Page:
Kate Baughman (MAERES ’18) attended an event hosted by the Central Asia Program at George Washington University entitled “Central Asian Fighters in Syria: Classification, Factors, Scale Assessment” on Monday, September 19.
On September 19th, Yerlan Karin, Director of the Institute for Strategic Studies under the President of Kazakhstan, spoke about his organization’s findings on Central Asian fighters in radical Islamist groups in Syria at the Elliott School of International Affairs at George Washington University. He began by outlining the sources of information used in the investigation, namely official data disseminated by Central Asian governments, foreign research, radical Islamist groups’ websites and social media, and most intriguingly, interviews with Kazakh fighters who had been imprisoned for terrorism upon their return from Syria. Official data can be suspect, Karin said, as authorities in countries such as Uzbekistan and Turkmenistan are reluctant to admit the presence of their citizens among these groups in Syria, while leaders in Tajikistan and Kyrgyzstan tend to exaggerate figures in order to emphasize the need for increased defensive measures.
Compared to past conflicts in Afghanistan, Karin argued, the radical Islamist cause in Syria is much more conducive to Central Asian involvement. Logistical factors such as sophisticated weapon supply structures, organized training systems and relatively quick and simple travel to the Syrian border have attracted unprecedented levels of Central Asian would-be jihadists. What’s more, many Central Asian governments have debated the merits of restricting the movements of these fighters, preferring that potential terrorists perish abroad rather than create problems at home. Karin argued that these authorities are mistaken in their thinking, as the absence of radicals in Central Asia does not preclude the potential of their presence in Syria to inspire terrorist acts at home.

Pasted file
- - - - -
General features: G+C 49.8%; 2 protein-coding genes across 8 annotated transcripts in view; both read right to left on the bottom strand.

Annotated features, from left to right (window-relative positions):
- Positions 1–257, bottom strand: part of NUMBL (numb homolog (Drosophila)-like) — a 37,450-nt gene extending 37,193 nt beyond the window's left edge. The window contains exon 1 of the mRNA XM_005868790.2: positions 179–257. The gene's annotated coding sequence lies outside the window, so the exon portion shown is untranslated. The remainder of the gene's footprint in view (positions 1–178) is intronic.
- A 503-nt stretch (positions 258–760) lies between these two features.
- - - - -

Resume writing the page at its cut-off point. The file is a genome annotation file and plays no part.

According to Karin, there are marked differences between the presence and role of Central Asians and those of other ethnic and national origins within radical Islamist groups in Syria. ISIS and Al-Qaeda view Central Asia as recruiting grounds, not as a theater for jihad itself. Central Asians are often more ideologically invested than other groups, and as such are promoted to higher positions in greater proportions. Many Central Asians also attempt to create ethnic substructures within ISIS and Al-Qaeda. The exclusively Uzbek “Jamaat of Imam Bukhari” is one example of this type of subgroup. Lastly, unlike fighters from other regions, Central Asians often bring their wives, children and other family members with them to Syria. This last trend creates a unique set of problems, as the death of fighters in battle leaves many of these family members stranded abroad. Many of the Central Asian women and children left widowed or fatherless by the conflict are then funneled into Islamist training camps in order to become the next generation of fighters.
Interviews with former fighters in Kazakh prisons shed light on the varying motivations and circumstances that lead Central Asian men to leave for Syria to fight. Karin identified three categories of Central Asian men that go on to join ISIS and Al-Qaeda in Syria. The first two, which he terms “hostages” and “deceived believers,” are the most common types of Central Asian fighters within radical Islamist groups in Syria. Hostages are driven abroad due to monetary or legal troubles, most often falling under the influence of radical groups while working in Russia as migrant laborers. Deceived believers are those who flee to Syria expecting to find a fully-developed and unified Islamic society. This is often followed by disillusionment with infighting among Islamist groups in Syria, and many deceived believers attempt to leave for home within weeks or months of their arrival. The last category of fighters, “fanatics,” are well aware of the circumstances of the war in Syria and are committed to participation in the cause regardless of these factors. With very little resources dedicated to the rehabilitation and reintegration of returning fighters and their families, the increasing numbers of desperate and disillusioned former extremists attempting to return home to Central Asia are already posing problems for governments in the region.
In its unique, multi-vector approach, the investigation outlined by Yerlan Karin provides an important perspective on the motivations, experiences and characteristics of Central Asian fighters within radical Islamist groups in Syria.